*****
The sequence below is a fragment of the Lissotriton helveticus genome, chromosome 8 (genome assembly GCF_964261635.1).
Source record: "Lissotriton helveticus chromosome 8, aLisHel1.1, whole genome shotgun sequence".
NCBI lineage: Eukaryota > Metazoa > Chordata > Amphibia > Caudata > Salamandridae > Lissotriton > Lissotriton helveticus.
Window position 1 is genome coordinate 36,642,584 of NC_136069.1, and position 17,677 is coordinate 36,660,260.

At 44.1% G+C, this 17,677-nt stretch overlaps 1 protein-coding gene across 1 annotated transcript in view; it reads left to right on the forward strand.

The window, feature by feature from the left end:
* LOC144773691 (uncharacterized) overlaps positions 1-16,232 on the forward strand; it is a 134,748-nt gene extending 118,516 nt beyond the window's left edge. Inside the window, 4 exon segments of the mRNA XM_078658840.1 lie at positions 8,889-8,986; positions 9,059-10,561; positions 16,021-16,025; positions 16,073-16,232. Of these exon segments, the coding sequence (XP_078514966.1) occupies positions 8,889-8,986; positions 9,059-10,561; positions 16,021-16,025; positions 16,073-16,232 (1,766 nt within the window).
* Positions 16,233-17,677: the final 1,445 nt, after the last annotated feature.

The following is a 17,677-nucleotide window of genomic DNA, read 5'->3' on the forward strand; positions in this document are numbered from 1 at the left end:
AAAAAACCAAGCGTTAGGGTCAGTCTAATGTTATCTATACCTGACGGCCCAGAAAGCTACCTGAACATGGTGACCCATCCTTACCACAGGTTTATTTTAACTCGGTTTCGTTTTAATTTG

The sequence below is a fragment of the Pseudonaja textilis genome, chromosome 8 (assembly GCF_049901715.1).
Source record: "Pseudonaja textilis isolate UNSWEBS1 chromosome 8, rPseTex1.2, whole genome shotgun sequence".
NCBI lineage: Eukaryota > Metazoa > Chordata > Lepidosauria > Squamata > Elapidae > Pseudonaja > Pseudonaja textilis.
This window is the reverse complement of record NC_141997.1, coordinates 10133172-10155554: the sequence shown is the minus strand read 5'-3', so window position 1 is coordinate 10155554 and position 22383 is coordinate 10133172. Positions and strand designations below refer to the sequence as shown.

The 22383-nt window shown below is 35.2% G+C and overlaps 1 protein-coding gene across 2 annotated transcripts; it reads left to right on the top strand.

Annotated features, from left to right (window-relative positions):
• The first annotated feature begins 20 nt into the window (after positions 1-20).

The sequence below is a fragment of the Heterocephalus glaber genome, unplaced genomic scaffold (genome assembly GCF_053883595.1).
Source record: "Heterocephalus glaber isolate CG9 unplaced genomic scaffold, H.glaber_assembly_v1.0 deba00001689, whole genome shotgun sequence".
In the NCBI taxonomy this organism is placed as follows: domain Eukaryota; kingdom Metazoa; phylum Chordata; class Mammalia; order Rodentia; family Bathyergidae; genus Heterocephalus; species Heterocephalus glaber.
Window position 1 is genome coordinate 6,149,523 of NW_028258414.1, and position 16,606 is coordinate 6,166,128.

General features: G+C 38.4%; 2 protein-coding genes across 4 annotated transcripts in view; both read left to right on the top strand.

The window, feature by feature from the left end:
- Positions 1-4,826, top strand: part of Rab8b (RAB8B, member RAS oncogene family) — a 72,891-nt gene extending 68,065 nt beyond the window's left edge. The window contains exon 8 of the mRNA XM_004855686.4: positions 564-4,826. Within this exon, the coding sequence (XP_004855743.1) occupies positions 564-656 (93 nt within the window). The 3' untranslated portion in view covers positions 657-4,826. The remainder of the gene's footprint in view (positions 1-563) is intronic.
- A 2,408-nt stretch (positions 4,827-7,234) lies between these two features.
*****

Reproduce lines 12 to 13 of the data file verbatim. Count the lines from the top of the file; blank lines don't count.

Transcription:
Source record: "Pseudonaja textilis isolate UNSWEBS1 chromosome 8, rPseTex1.2, whole genome shotgun sequence".
NCBI lineage: Eukaryota > Metazoa > Chordata > Lepidosauria > Squamata > Elapidae > Pseudonaja > Pseudonaja textilis.